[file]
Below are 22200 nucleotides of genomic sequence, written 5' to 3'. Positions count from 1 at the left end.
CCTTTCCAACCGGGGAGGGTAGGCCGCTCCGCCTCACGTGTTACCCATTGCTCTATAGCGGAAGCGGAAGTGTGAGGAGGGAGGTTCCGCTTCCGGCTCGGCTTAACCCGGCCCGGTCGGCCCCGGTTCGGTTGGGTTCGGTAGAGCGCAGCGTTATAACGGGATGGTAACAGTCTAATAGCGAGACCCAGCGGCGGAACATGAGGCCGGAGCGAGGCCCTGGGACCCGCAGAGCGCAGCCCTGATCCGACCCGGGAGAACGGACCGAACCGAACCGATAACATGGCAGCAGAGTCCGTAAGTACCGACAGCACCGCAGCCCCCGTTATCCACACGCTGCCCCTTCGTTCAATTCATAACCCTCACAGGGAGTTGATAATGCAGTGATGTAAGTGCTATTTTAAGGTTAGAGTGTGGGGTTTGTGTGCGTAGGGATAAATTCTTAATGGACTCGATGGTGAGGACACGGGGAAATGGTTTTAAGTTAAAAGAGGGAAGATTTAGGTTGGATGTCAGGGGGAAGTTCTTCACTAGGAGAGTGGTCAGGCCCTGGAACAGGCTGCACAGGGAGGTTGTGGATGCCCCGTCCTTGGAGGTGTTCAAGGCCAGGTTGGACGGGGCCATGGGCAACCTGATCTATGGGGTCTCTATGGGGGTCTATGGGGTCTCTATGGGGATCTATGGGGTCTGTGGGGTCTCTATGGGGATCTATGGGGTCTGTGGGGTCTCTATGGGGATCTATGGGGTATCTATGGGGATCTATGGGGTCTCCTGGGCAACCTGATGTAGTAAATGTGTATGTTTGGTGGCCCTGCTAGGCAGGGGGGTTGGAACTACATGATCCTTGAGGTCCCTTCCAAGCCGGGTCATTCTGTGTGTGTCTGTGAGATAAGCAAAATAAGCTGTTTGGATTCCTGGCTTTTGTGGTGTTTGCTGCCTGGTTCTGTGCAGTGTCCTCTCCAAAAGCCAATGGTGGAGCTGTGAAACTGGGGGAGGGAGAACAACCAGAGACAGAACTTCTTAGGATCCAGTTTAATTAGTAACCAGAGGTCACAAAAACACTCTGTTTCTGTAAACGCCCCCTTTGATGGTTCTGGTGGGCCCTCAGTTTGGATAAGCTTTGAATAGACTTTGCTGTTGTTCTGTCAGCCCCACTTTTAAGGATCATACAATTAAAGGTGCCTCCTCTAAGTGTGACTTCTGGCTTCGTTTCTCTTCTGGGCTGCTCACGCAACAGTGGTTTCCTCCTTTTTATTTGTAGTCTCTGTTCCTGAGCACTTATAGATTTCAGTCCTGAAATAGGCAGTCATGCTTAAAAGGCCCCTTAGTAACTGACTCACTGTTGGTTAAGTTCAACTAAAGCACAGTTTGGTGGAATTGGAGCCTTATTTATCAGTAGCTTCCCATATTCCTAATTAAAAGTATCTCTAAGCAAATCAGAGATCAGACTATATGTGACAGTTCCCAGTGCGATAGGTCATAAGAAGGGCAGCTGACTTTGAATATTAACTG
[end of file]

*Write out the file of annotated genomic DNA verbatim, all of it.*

Below are 22200 nucleotides of genomic sequence, written 5' to 3'. Positions count from 1 at the left end.
CCTTTCCAACCGGGGAGGGTAGGCCGCTCCGCCTCACGTGTTACCCATTGCTCTATAGCGGAAGCGGAAGTGTGAGGAGGGAGGTTCCGCTTCCGGCTCGGCTTAACCCGGCCCGGTCGGCCCCGGTTCGGTTGGGTTCGGTAGAGCGCAGCGTTATAACGGGATGGTAACAGTCTAATAGCGAGACCCAGCGGCGGAACATGAGGCCGGAGCGAGGCCCTGGGACCCGCAGAGCGCAGCCCTGATCCGACCCGGGAGAACGGACCGAACCGAACCGATAACATGGCAGCAGAGTCCGTAAGTACCGACAGCACCGCAGCCCCCGTTATCCACACGCTGCCCCTTCGTTCAATTCATAACCCTCACAGGGAGTTGATAATGCAGTGATGTAAGTGCTATTTTAAGGTTAGAGTGTGGGGTTTGTGTGCGTAGGGATAAATTCTTAATGGACTCGATGGTGAGGACACGGGGAAATGGTTTTAAGTTAAAAGAGGGAAGATTTAGGTTGGATGTCAGGGGGAAGTTCTTCACTAGGAGAGTGGTCAGGCCCTGGAACAGGCTGCACAGGGAGGTTGTGGATGCCCCGTCCTTGGAGGTGTTCAAGGCCAGGTTGGACGGGGCCATGGGCAACCTGATCTATGGGGTCTCTATGGGGGTCTATGGGGTCTCTATGGGGATCTATGGGGTCTGTGGGGTCTCTATGGGGATCTATGGGGTCTGTGGGGTCTCTATGGGGATCTATGGGGTATCTATGGGGATCTATGGGGTCTCCTGGGCAACCTGATGTAGTAAATGTGTATGTTTGGTGGCCCTGCTAGGCAGGGGGGTTGGAACTACATGATCCTTGAGGTCCCTTCCAAGCCGGGTCATTCTGTGTGTGTCTGTGAGATAAGCAAAATAAGCTGTTTGGATTCCTGGCTTTTGTGGTGTTTGCTGCCTGGTTCTGTGCAGTGTCCTCTCCAAAAGCCAATGGTGGAGCTGTGAAACTGGGGGAGGGAGAACAACCAGAGACAGAACTTCTTAGGATCCAGTTTAATTAGTAACCAGAGGTCACAAAAACACTCTGTTTCTGTAAACGCCCCCTTTGATGGTTCTGGTGGGCCCTCAGTTTGGATAAGCTTTGAATAGACTTTGCTGTTGTTCTGTCAGCCCCACTTTTAAGGATCATACAATTAAAGGTGCCTCCTCTAAGTGTGACTTCTGGCTTCGTTTCTCTTCTGGGCTGCTCACGCAACAGTGGTTTCCTCCTTTTTATTTGTAGTCTCTGTTCCTGAGCACTTATAGATTTCAGTCCTGAAATAGGCAGTCATGCTTAAAAGGCCCCTTAGTAACTGACTCACTGTTGGTTAAGTTCAACTAAAGCACAGTTTGGTGGAATTGGAGCCTTATTTATCAGTAGCTTCCCATATTCCTAATTAAAAGTATCTCTAAGCAAATCAGAGATCAGACTATATGTGACAGTTCCCAGTGCGATAGGTCATAAGAAGGGCAGCTGACTTTGAATATTAACTG